Co-authored by Polash Mukerjee of the NRDC India Team
With news that the last decade was the hottest on record and an array of costly climate-fueled disasters hitting countries around the planet, the huge societal problems posed by climate crisis are clearer than they have ever been before. Central to these climate risks are major threats to public health: carbon pollution is making searing heatwaves hotter, dangerous wildfires deadlier, and extreme rainfall events stronger.
Amidst these growing and cascading public health threats driven by the climate crisis, communities are taking a stand to protect their health by taking concrete actions that improve preparedness. This week, a regional summit of heat experts in South Asia focuses attention on these local adaptation solutions in a part of the world that is already coping with oppressive, deadly, record-shattering heat:
India faces major risks from climate change-driven extreme heat. South Asia has documented some of the warmest temperatures ever recorded on the planet, and these more frequent and intense heat episodes aren’t just an inconvenience—they can be deadly. The number of high-temperature days in India has increased over the past fifty years, and especially since the 1990s, in highly-populated cities like Mumbai, Delhi, Chennai, and Jaipur. These cities experience even higher temperatures than their surroundings due to the urban heat island effect.
Motivated by these unprecedented and mounting climate risks to human health, the first-ever South Asia Heat Health Summit being held today in Pune, India aims to:
- Assess progress and ways to address extreme heat risks and identify emerging issues;
- Build awareness of the urgent needs, challenges and opportunities surrounding heat-health in the region;
- Identify concrete opportunities for new ways to reduce the impact of extreme heat in South Asia;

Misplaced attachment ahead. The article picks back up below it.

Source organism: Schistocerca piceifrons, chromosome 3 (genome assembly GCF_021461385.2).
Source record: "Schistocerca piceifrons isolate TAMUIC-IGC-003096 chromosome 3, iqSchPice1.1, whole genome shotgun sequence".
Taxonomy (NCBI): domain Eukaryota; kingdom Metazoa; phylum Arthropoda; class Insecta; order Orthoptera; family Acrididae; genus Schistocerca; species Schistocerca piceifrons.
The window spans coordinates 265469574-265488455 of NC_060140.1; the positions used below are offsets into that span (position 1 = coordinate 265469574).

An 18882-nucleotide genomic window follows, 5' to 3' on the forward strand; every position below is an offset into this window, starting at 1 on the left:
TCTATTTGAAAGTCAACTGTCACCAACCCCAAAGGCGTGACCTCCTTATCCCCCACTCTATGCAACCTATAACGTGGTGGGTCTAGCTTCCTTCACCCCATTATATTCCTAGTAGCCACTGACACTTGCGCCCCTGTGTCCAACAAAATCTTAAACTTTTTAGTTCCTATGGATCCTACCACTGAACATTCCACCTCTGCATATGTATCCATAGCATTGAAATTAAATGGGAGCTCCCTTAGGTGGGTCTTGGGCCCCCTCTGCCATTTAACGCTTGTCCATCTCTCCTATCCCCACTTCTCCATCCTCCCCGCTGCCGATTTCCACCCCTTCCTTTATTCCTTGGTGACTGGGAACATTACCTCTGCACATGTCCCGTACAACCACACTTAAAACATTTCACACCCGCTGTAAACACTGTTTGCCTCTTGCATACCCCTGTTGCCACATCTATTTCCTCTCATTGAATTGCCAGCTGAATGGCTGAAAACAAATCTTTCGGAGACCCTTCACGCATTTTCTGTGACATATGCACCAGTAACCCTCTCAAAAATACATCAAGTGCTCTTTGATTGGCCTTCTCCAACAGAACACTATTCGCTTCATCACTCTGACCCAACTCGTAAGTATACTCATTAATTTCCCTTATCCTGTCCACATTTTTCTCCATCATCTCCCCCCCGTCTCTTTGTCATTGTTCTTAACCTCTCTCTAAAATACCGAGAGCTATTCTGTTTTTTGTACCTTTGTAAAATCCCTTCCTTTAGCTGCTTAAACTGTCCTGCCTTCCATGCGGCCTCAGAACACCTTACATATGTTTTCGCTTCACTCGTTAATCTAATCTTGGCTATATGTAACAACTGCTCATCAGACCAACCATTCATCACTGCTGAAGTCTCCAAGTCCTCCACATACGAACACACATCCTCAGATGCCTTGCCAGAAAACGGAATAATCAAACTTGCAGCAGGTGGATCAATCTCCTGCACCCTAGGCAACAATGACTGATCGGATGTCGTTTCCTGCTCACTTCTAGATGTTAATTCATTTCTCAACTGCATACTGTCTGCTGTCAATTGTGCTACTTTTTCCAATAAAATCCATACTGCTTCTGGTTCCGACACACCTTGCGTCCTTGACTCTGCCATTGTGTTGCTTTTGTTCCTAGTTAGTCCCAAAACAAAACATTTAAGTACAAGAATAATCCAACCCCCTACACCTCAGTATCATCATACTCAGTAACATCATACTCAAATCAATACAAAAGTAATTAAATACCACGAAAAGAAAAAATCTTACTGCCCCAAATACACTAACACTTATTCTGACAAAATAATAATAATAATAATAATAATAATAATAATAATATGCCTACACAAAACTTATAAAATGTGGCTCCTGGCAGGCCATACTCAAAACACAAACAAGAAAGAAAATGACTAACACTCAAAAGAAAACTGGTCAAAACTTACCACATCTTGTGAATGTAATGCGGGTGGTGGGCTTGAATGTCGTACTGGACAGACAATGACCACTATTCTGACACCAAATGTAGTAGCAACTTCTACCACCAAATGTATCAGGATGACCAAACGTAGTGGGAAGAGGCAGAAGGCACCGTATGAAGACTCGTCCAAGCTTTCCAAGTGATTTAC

- Strengthen the Global Heat-Health Information Network in South Asia by building connections amongst key actors.
This summit is co-organized by the Global Heat Health Information Network (GHHIN), the Indian Institute of Tropical Meteorology, IRADe, IDRC, World Health Organization, World Meteorological Organization, and other groups. Experts from the Indian Institute of Public Health-Gandhinagar and NRDC contribute to GHHIN’s advisory board, and we have been working alongside local political leaders, academic researches, and civil society groups to strengthen resilience to extreme heat at the local level through Heat Action Plans (HAPs) for the past decade.
NRDC will highlight several policy-relevant topics in heat adaptation science, such as the inclusion of humidity in heat-health forecasts, and economic valuation of the harms imposed by heat-related health problems (and conversely, the cost savings from heat-health adaptation actions to reduce harm).
These efforts helped the city of Ahmedabad to launch South Asia’s first HAP in 2013, with a focus on building community awareness of heat-health risks, developing a heat early warning system that alerts residents of predicted extreme temperatures, and targeted interventions for vulnerable groups. A recent evaluation of the city’s HAP shows that, since implementation, it has enabled Ahmedabad to avoid more than 1,100 deaths during each year’s heat season.
Given its versatility and efficacy, the HAP model has spread rapidly across the country: HAPs now reach people in 23 of 29 states and over 100 cities and districts as a result of collaborative work by India’s National Disaster Management Authority (NDMA), the India Meteorological Department, and other local partners. NDMA regularly updates country-wide Heat Guidelines that identify short, medium and long term heat exposure reduction efforts, including resilient infrastructure planning.
India’s pioneering efforts to strengthen local resilience to the threats of extreme heat are now informing heat-health intervention projects across the region. By drawing on proven local solutions and science-based decision support tools, this week’s summit helps to build capacity, promote information sharing, and encourage evidence-based policy and actions to improve the management of extreme heat risks.
In the face of the climate crisis, solutions shaped by local expertise and community priorities are vital to achieve durable public health protections. In sharing their learnings, Indian cities on the leading edge of growing heat-health risks are demonstrating concrete ways to strengthen community resilience across South Asia.
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